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Lists with iTextSharp

Having already looked at how to create a PDF document with iTextSharp, set fonts and their styles and add text, this article turns its attention to lists. Ordered and unordered lists will be covered. You may want to review earlier articles in this series, if you haven't already done so.

 

Lists are generated from the iTextSharp.text.List object. A List is a collection of iTextSharp.text.ListItem objects. Actually, it is an ArrayList of ListItem objects. ListItem inherits from Paragraph (which inherits from Phrase, which inherits from ArrayList), so each item in the list is rendered on a new line. As with their html <ul> and <ol> counterparts, Lists can be UNORDERED or ORDERED (numbered). Diving straight into code, here's how to generate a List:

 

string path = Server.MapPath("PDFs");

it.Document doc = new it.Document();

try

{

    PdfWriter.GetInstance(doc, new FileStream(path + "/Lists.pdf"FileMode.Create));

    doc.Open();

    it.List list = new it.List(it.List.UNORDERED);

    list.Add(new it.ListItem("One"));

    list.Add("Two");

    list.Add("Three");

    list.Add("Four");

    list.Add("Five");

    it.Paragraph paragraph = new it.Paragraph();

    string text = "Lists";

    paragraph.Add(text);

    doc.Add(paragraph);

    doc.Add(list);

}

catch (it.DocumentException dex)

{

    Response.Write(dex.Message);

}

catch (IOException ioex)

{

    Response.Write(ioex.Message);

}

finally

{

    doc.Close();

}

 

If you are not familiar with the concept, the way that a List or ListItem is referenced in the above code needs explaining. As you can see, "it." is used as a prefix for some objects. If you are coding your PDF generation within an ASP.NET code-behind file, you will probably be working with the default set of namespaces that Visual Stuido references when the aspx.cs file is created. One of those namespaces is System.Web.UI.WebControls, which also includes a ListItem class. That means that attempting to simply add


ListItem li = new ListItem();
 

to your code will result in a warning of ambiguity. The way to resolve this is to fully reference the ListItem class you are attempting to use by adding its namespace:


iTextSharp.text.ListItem li = new iTextSharp.text.ListItem();
 

All that extra typing can get very boring, so you can shortcut the namespace by providing an alias to it:


using it = iTextSharp.text;
 

Now you can use the alias instead.

Back to what the code actually does - the first thing is to create a new List object, and to pass in a bool to indicate whether it is an ordered, or numbered list or not. The default is false. The code doesn't do much more except add 5 items to the list. The first is added by creating a new ListItem object, and setting its string value. The second and subsequent items are added directly to the List object as strings. Finally, a Paragraph is created and added to the document, followed by the List being added to the document. The result is this:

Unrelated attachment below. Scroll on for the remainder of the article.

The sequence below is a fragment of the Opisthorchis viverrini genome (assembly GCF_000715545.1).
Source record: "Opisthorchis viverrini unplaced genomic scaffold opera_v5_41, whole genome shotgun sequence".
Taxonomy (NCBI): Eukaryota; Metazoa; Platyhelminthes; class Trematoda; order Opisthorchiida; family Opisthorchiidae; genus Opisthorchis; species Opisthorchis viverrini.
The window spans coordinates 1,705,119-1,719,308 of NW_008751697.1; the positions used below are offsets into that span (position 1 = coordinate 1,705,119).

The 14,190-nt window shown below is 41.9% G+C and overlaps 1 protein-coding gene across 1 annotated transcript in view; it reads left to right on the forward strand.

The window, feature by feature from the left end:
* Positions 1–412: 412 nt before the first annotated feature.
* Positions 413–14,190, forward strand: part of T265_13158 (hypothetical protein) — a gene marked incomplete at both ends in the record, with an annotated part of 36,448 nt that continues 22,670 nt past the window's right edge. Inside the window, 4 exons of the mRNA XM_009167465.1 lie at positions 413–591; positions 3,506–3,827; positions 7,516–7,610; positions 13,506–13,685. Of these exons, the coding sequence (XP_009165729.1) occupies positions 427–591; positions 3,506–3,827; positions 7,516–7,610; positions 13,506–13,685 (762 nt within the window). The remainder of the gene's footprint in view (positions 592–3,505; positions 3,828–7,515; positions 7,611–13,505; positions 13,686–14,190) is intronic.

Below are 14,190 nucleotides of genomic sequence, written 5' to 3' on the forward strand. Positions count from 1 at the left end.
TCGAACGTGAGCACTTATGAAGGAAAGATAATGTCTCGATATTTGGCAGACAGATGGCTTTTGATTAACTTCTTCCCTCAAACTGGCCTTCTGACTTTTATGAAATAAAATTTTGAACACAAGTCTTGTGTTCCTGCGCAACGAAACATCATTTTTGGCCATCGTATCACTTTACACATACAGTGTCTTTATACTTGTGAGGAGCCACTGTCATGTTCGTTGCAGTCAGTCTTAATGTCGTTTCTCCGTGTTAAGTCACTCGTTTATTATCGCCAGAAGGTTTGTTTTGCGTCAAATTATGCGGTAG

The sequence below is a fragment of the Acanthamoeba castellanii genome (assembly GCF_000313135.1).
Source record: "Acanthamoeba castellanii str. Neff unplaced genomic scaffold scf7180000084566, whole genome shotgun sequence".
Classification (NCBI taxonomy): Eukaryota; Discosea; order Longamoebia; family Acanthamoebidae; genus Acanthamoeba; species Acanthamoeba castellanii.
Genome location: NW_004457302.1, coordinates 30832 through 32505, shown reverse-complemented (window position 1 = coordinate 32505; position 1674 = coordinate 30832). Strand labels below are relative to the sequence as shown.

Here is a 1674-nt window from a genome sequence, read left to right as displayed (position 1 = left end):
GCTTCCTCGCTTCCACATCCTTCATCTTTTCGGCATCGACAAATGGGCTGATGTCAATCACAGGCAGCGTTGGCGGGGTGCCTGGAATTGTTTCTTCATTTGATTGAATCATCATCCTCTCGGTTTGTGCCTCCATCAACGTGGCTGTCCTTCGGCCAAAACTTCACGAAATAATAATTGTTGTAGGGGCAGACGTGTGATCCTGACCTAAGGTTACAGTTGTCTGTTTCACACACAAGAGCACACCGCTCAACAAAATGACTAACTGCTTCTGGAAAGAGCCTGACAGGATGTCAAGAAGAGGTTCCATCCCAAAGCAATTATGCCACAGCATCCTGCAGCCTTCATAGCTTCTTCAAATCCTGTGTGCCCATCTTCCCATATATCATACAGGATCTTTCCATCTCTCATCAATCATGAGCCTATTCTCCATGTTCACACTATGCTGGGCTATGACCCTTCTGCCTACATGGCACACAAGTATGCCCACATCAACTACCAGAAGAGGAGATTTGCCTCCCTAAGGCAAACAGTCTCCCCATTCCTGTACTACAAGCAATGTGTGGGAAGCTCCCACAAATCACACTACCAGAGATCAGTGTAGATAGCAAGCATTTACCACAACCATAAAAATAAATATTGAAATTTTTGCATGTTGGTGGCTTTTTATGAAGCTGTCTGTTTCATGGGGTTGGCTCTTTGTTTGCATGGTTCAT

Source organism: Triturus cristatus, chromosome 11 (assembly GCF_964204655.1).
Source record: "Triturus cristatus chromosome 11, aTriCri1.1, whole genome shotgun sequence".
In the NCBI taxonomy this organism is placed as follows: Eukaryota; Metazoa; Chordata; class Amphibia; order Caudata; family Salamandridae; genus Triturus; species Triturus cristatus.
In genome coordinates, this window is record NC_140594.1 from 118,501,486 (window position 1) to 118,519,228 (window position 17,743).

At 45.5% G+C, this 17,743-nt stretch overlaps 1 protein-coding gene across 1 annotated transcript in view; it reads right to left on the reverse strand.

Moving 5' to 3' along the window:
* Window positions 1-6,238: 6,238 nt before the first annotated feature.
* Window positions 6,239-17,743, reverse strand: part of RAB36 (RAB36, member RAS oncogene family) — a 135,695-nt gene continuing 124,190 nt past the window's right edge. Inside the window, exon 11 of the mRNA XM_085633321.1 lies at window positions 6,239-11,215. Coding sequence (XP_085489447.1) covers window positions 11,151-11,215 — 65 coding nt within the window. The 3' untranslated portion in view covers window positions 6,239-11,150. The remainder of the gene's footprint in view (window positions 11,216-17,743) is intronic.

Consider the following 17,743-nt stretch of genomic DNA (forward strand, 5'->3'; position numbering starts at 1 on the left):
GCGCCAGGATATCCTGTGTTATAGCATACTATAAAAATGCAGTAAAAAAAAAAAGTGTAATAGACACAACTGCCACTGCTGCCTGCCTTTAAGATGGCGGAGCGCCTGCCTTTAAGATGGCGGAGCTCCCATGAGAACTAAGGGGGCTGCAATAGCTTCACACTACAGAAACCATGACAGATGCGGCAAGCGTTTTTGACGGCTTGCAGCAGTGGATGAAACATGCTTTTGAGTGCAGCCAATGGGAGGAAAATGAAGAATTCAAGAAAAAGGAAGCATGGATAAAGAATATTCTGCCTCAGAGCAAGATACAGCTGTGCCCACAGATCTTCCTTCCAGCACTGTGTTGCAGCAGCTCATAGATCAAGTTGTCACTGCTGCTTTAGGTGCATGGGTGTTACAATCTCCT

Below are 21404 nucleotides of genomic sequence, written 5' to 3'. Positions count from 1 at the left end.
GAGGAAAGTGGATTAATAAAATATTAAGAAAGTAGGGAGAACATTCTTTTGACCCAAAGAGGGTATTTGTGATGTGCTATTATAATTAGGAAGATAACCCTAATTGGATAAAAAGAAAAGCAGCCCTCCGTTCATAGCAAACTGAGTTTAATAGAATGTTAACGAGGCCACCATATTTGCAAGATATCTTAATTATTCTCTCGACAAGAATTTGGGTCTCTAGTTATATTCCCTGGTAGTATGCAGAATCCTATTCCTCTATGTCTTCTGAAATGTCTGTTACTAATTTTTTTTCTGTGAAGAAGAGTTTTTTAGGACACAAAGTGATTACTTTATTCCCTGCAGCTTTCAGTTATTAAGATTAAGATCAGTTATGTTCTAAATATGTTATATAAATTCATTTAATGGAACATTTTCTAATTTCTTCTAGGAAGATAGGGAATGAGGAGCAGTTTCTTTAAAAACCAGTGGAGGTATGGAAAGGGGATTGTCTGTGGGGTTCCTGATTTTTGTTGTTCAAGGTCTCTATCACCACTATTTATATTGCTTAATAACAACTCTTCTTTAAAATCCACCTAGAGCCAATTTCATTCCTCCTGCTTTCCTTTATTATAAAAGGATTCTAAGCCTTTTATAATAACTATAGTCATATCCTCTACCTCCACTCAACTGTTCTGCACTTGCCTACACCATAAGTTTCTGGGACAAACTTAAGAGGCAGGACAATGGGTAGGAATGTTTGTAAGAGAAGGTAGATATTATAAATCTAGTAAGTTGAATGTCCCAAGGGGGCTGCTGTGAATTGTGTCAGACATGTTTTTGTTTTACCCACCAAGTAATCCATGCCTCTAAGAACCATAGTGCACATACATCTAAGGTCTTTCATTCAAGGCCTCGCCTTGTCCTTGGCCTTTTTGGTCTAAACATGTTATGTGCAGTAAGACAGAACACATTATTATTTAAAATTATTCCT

As you can see, each item acts like a Paragraph as promised, in that it occupies a new line. You will also note that the default settings provide a boring list with hyphens as symbols for each ListItem, and none of the usual indentation that you would get if you were using Microsoft Word, for example. iTextSharp provides ways to format the List so that it looks a lot better.

 

it.List list = new it.List(it.List.UNORDERED, 10f);

list.SetListSymbol("\u2022");

list.IndentationLeft = 30f;

 

A second argument (float) is passed in to the List constructor, which sets the symbolIndent value at 10 points. This results in the space between the symbol and the item itself being increased. Secondly, the actual symbol is changed to the more traditional bullet point using the setListSymbol() method. Finally, the List is indented 30 points from the left margin of the document. The result looks a little more pleasing:

If you like your ordered lists with Roman numerals, you can use the RomanList class:


RomanList romanlist = new RomanList(true, 20);

romanlist.IndentationLeft = 30f;

romanlist.Add("One");

romanlist.Add("Two");

romanlist.Add("Three");

romanlist.Add("Four");

romanlist.Add("Five");

doc.Add(romanlist);

 

For some odd reason, the symbolIdent value passed into the constructor is an int this time, instead of a float. The first argument is a bool that tells iTextSharp whether you want lowercase symbols or not.

A separate GreekList class supplies list symbols as Greek letters, and two further classes: ZapfDingbatsList and ZapfDingbatsNumberList offer more symbol formatting opportunities as they make use of the ZapfDingBats font. The Greek and Roman lists should never be used for lists that contain more than 24 and 26 items respectively, and the ZapfDingBatsNumberList can only cope with a maximum of 10 items before the numbering runs out and becomes 0.

 

ZapfDingbatsList zlist = new it.ZapfDingbatsList(49, 15);

zlist.Add("One");

zlist.Add("Two");

zlist.Add("Three");

zlist.Add("Four");

zlist.Add("Five");

doc.Add(zlist);

 

Lists can also be nested. Since the List.Add() method accepts an object, all you need to do is to pass in a valid List() object. The following code creates a RomanList first, then an ordered list. The RomanList is added to the ordered list, and iTextSharp indents the RomanList relative to the ordered list to which it belongs:

 

RomanList romanlist = new RomanList(true, 20);

romanlist.IndentationLeft = 10f;

romanlist.Add("One");

romanlist.Add("Two");

romanlist.Add("Three");

romanlist.Add("Four");

romanlist.Add("Five");

 

List list = new List(List.ORDERED, 20f);

list.SetListSymbol("\u2022");

list.IndentationLeft = 20f;

list.Add("One");

list.Add("Two");

list.Add("Three");

list.Add("Roman List");

list.Add(romanlist);

list.Add("Four");

list.Add("Five");

 

doc.Add(paragraph);

doc.Add(list);

 

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